An inquiry into alleged misconduct by Irish ICA members named in the report of a judicial inquiry into payments to politicians has been challenged in the courts.
The inquiry was established eight months ago by the institute. But one of the firms being investigated, Oliver M Freaney & Co, asked the Irish High Court to halt the inquiry.
It claimed the investigation was unfair and breached its constitutional rights. Freaneys also denied it had any case to answer. Sources close to the inquiry team said it will ‘vigorously defend’ its investigation.
Freaneys, the republic’s ninth largest accountancy firm, audited supermarket chain Dunnes Stores, whose former chairman, Ben Dunne, admitted to the tribunal that he gave #1.3m to former prime minister Charles Haughey.
No tax was paid on the money, which was routed through offshore accounts.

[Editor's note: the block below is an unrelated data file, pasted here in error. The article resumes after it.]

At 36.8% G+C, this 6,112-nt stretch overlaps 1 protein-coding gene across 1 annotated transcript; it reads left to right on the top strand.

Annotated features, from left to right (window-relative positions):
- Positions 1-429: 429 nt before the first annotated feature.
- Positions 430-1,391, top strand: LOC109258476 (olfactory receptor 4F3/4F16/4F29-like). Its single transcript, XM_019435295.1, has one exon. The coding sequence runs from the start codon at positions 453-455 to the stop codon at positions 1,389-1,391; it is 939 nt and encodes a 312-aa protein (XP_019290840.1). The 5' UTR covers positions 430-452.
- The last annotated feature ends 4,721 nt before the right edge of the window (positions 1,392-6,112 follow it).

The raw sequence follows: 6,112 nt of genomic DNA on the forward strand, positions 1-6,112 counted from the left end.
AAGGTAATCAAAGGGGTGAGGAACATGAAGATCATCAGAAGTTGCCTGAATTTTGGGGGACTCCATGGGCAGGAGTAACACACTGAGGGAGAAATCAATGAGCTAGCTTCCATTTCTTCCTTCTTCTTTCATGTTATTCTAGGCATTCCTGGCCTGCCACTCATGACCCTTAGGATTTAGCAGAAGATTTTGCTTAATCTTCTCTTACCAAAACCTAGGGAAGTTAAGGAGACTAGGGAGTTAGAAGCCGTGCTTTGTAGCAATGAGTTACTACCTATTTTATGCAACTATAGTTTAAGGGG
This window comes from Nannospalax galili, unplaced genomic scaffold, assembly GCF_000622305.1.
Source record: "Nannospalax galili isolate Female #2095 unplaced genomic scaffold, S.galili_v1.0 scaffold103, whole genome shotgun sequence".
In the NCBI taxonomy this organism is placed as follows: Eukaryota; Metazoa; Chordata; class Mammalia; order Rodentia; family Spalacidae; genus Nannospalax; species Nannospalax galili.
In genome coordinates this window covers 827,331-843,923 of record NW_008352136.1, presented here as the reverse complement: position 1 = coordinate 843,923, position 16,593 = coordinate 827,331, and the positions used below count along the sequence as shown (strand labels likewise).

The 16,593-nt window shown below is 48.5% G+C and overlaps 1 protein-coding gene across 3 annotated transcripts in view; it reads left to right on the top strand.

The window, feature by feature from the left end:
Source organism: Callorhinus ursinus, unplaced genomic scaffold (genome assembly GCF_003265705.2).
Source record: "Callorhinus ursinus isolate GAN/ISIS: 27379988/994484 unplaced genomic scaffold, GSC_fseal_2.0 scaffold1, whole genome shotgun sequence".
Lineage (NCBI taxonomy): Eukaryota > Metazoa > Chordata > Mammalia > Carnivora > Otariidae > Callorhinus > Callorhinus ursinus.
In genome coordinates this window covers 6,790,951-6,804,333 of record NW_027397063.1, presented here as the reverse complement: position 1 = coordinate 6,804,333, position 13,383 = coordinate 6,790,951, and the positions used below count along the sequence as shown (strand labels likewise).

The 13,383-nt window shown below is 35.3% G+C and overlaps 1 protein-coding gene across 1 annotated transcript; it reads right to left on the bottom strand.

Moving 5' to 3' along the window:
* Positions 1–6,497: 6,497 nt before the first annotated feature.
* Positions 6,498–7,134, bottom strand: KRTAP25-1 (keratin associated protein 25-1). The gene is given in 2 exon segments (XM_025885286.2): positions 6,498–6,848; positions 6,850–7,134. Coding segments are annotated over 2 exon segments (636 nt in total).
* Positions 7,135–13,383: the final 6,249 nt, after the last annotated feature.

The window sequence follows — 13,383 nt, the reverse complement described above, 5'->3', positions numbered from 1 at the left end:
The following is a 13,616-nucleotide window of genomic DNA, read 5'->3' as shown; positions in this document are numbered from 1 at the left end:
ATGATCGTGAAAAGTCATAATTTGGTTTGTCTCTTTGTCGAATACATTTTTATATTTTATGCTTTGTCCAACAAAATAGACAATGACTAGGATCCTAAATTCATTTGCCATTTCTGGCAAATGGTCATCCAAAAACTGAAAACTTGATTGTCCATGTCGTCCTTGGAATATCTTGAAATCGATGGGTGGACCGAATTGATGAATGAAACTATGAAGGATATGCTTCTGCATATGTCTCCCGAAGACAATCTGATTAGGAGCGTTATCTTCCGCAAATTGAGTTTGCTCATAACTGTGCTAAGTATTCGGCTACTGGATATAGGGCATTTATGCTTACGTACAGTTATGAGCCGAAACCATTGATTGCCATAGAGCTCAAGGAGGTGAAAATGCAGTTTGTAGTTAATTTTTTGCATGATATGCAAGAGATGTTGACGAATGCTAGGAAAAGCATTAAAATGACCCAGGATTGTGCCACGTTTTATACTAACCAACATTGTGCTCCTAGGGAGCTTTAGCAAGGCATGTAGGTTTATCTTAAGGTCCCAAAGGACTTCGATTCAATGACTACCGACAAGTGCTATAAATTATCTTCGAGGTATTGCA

The firm also audited a company owned by former Irish government minister Michael Lowry, who was paid more than #500,000 tax free on Dunne’s instructions.
Dunnes Stores also picked up a #400,000 bill for the refurbishment of Lowry’s home.
Noel Fox, a senior partner in Freaneys who was mentioned in the tribunal report, has already appeared before the inquiry team. A friend of Haughey’s, he acted as go-between in arranging the #1.3m payment.
The institute inquiry will consider whether he had a conflict of interest and if he acted in breach of its guidelines.
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